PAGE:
Allow me to introduce the Oldster Tax. It is a tax for which there is no legislation. It is a tax that is not administered by the Internal Revenue Service. Instead, it has been imposed by the Federal Reserve, an institution that has the power to set interest rates.
The folks at the Fed don’t call it a tax, however. They call it a policy — ZIRP, for zero-interest-rate policy.
Low interest rates are a two-edged sword. It’s great if you are a young borrower. A low-interest-rate mortgage means you can buy a bigger house. A low-interest-rate car loan means you can buy a more expensive car. The hope at the Federal Reserve is that young borrowers will splurge and stimulate the economy with their borrowing.
Sadly, the sword cuts the other way if you are a retired saver. After decades of saving, millions of oldsters are discovering that their savings earn next to nothing. Savings earn less than nothing if you consider inflation and taxes. Basically, the Federal Reserve has been trying to boost the confidence and living standard of the young — and paying for it by attacking the living standard of the old.
Can you avoid the Oldster Tax? Yes. Be poor. Have no savings.
You can understand the impact of the invisible tax on the elderly by watching the decline of interest income from $50,000 invested in a five-year Treasury obligation. As recently as 2000, this would have yielded about 6.15 percent and an interest income of $3,075 a year. Now the same obligation is yielding 0.7 percent and an interest income of $350 a year. This is the lowest yield on this maturity of Treasury debt since the Federal Reserve started keeping an index of the yields in 1953.
But it’s more than a low interest rate. It’s an income decline of nearly 89 percent in just 12 years.
So here’s a tough question: How much would the standard of living of retirees decline if current conditions persisted into the distant future?
To measure this, I created an imaginary retiree couple, Mr. and Ms. Pennywise, and used ESPlanner consumption-smoothing software to see how much their standard of living would decline under a variety of investment return assumptions.
Here’s what we know about the couple. They are both 65, just retired from their $45,000-a-year jobs. They have regular savings of $90,000 and retirement account savings of $270,000. They own their $240,000 house free and clear. Supporting the house costs them $4,800 a year for taxes, $800 for insurance and $7,000 for utilities, services, repairs and replacements. Each receives Social Security benefits of $1,500 a month.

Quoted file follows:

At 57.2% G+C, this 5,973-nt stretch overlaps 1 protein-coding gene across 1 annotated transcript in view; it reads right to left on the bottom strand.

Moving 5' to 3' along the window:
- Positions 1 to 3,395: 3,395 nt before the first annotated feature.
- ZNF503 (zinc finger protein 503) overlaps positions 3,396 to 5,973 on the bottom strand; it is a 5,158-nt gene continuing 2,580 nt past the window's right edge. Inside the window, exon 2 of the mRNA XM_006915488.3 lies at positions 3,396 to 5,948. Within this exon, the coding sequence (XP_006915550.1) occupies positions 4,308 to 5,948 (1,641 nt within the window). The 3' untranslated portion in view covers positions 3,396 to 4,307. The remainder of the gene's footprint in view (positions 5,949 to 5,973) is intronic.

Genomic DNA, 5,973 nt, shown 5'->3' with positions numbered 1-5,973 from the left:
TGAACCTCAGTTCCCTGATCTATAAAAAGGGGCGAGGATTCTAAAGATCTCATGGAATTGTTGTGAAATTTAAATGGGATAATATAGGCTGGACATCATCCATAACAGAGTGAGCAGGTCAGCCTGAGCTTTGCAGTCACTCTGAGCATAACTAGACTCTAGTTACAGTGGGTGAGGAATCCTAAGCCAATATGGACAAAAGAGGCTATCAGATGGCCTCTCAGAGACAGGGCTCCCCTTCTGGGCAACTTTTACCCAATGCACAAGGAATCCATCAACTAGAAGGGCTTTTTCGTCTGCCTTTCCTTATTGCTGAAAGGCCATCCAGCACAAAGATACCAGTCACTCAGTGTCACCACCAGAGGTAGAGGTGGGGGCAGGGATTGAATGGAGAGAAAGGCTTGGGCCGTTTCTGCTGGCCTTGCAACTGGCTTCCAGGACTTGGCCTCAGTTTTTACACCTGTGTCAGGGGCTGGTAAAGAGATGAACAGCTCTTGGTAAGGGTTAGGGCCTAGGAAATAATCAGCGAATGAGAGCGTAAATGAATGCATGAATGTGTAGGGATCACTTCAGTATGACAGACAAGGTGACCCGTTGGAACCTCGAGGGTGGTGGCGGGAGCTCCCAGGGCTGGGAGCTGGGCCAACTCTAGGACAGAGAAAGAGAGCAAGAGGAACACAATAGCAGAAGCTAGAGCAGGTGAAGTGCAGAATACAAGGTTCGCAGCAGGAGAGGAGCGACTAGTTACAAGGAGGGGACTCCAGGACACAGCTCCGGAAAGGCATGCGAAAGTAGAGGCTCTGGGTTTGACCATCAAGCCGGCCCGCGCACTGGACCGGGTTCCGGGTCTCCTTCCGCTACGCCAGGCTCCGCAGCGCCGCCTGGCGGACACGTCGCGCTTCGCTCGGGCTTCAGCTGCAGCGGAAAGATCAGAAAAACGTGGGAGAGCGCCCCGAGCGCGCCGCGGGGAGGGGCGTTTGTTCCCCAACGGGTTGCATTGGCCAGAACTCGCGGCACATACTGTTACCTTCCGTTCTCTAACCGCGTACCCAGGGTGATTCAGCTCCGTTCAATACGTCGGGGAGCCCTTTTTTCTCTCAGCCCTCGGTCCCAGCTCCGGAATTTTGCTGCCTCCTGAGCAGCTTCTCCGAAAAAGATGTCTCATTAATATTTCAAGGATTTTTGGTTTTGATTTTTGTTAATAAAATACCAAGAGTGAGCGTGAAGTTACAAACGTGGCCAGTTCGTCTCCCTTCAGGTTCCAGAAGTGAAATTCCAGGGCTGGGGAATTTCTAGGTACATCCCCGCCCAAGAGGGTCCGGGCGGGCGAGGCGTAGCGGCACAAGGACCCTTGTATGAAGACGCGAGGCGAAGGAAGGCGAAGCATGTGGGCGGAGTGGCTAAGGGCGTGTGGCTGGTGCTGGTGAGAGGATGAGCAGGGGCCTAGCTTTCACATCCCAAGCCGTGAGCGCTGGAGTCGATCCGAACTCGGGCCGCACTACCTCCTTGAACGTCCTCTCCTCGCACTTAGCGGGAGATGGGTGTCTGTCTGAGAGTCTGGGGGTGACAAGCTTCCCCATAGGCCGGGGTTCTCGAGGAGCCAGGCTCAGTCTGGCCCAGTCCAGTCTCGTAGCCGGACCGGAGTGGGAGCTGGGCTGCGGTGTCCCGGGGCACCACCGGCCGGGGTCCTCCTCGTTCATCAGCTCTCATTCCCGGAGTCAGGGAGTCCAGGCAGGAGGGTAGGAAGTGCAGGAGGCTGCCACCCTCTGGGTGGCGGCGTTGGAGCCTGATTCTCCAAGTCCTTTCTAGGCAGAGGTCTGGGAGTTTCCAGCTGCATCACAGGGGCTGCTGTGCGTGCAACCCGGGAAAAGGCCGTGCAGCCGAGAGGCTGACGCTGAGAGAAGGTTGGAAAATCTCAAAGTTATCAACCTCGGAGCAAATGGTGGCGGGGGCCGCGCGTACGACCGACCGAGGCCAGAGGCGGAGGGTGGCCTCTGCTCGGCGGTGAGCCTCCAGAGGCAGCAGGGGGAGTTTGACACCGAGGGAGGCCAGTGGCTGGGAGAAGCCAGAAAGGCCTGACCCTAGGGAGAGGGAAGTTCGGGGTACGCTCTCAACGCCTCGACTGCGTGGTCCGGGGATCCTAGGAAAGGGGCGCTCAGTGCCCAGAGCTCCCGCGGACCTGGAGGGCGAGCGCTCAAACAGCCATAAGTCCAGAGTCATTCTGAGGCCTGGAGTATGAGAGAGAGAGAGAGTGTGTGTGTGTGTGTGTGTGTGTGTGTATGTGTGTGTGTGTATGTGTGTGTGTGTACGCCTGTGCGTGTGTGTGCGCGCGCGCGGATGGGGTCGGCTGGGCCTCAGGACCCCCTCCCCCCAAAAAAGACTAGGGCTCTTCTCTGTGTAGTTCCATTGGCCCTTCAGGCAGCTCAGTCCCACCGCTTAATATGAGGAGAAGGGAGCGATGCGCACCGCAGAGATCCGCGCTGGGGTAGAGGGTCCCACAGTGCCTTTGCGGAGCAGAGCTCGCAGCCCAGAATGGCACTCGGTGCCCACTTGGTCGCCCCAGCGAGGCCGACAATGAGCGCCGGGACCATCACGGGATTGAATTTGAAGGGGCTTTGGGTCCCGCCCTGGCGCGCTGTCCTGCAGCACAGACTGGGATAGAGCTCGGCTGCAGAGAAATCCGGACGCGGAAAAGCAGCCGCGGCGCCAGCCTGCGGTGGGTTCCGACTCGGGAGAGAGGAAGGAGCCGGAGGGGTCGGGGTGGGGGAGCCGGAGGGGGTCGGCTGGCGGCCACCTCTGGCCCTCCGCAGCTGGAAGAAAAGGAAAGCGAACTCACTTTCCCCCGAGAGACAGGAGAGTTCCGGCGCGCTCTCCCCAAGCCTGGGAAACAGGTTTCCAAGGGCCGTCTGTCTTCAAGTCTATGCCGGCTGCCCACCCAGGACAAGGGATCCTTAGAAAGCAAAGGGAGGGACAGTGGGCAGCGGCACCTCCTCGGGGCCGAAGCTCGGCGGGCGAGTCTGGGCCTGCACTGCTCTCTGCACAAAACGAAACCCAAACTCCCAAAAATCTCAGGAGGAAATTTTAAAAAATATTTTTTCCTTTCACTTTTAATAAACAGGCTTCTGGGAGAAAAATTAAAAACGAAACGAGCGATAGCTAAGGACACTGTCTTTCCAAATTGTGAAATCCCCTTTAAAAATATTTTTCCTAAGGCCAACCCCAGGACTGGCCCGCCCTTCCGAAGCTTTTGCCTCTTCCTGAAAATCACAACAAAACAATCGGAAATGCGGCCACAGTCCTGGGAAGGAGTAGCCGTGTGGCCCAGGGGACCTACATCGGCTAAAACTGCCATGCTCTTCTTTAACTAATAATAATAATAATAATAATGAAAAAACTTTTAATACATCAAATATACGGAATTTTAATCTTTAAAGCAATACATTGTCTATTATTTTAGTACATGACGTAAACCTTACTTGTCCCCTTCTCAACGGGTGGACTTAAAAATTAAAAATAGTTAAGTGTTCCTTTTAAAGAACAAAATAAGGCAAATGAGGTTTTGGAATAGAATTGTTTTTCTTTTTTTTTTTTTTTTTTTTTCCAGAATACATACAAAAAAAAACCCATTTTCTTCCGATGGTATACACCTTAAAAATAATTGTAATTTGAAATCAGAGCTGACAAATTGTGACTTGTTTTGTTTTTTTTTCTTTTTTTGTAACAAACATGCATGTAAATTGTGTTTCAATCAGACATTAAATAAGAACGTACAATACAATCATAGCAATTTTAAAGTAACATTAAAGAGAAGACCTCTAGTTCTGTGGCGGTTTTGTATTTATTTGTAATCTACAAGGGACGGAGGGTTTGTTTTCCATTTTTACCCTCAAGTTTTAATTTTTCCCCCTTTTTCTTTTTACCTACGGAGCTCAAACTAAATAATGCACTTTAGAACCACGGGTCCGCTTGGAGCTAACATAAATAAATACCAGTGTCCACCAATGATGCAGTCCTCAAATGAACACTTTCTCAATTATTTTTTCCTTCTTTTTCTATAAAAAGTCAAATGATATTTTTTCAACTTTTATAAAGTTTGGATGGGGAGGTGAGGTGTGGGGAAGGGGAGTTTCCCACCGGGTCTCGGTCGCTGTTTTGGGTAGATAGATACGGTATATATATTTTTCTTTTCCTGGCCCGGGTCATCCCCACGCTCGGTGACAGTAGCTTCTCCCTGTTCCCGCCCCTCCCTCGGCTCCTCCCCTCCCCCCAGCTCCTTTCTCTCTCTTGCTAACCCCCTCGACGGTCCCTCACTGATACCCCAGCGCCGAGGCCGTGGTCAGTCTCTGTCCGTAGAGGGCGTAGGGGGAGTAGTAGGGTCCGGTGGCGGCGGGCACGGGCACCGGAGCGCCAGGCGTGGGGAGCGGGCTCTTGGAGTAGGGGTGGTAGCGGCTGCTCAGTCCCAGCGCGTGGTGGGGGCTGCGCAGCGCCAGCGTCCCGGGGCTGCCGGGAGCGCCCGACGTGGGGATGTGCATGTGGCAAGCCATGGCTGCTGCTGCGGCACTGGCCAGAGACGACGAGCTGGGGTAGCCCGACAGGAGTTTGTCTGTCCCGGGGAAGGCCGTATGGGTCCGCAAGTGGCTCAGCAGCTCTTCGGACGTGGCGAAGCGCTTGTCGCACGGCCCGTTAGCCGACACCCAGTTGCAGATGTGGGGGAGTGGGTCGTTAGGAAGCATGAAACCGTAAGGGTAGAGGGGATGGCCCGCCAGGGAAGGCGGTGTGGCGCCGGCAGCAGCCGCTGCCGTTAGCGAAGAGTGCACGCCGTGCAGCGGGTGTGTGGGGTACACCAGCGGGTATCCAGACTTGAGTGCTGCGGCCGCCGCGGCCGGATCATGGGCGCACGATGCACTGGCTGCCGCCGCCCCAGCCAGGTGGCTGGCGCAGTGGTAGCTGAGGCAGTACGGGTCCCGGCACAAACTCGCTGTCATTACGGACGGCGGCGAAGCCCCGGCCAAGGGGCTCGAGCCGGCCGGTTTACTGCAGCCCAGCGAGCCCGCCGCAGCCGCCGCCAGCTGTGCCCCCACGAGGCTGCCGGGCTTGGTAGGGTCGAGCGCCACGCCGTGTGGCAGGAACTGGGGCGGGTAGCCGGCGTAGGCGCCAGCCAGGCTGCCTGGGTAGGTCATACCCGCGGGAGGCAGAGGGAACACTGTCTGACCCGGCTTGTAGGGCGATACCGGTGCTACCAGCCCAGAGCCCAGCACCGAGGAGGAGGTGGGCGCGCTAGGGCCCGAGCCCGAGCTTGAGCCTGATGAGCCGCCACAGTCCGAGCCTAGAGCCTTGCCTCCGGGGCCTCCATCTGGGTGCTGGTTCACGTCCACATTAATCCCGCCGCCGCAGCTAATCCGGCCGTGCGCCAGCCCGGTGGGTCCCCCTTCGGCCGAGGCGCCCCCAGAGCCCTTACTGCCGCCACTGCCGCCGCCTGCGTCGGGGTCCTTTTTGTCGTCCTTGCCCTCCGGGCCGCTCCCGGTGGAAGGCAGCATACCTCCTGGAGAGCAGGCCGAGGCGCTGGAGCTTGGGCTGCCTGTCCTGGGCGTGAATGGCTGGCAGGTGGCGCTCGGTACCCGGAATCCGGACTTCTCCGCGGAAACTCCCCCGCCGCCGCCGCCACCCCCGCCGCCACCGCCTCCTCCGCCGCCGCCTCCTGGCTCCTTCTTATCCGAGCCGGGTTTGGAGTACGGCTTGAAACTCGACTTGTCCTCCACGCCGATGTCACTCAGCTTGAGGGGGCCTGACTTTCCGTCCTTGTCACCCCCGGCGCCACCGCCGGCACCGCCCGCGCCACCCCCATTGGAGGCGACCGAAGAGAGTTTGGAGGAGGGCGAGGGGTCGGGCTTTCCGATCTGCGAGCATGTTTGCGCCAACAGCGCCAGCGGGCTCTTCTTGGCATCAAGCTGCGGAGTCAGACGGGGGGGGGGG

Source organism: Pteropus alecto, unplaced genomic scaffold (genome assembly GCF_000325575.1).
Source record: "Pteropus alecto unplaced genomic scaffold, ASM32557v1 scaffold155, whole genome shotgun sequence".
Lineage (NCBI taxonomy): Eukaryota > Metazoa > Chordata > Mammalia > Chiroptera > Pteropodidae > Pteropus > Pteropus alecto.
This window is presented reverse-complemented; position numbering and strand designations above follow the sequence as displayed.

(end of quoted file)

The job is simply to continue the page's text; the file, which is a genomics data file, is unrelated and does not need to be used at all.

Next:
What does their retirement look like? Well, if their regular savings earn 5 percent and their retirement accounts earn 8 percent in a balanced portfolio and inflation averages 3 percent — figures that (believe it or not) represent historical norms — they would enjoy a constant, inflation-adjusted discretionary income of $35,578. This is the money they would have available to spend every year for the next 30 years after paying for taxes, Medicare premiums that rise faster than inflation and all of their shelter expenses. At the end of the 30 years their savings would be exhausted, but they would still own the house.
If something like the present continues — a 1 percent yield on savings, 5 percent on a balanced portfolio and 3 percent inflation — their discretionary spending would drop to $26,414, a decline of 26 percent.
If things get worse, and we have yields of 1 percent on regular savings, 3 percent on a balanced retirement fund and 4 percent inflation, their discretionary spending would fall to $20,988, a decline of 41 percent.
Is this how it would affect every retiree? No. Retirees with smaller nest eggs would be less affected because more of their income comes from Social Security and less from investments. Retirees with more in savings, however, would be more affected because a larger proportion of their income comes from savings.
How will lower returns affect you? It all depends on your income, marital status, whether you own or rent, whether you have a mortgage, etc. But you can find out for yourself by going to http://
basic.esplanner.com and using the free version of the consumption-smoothing software I have used as the basis for many columns.
SCOTT BURNS is a principal of the Plano-based investment firm AssetBuilder Inc. His website is www.scottburns.
— Universal Press Syndicate
On the web
* Basic ESPlanner website: basic.esplanner.com
*Scott Burns columns on consumption smoothing: assetbuilder.com/blogs/tags/Consumption+Smoothing/default.aspx?GroupID=6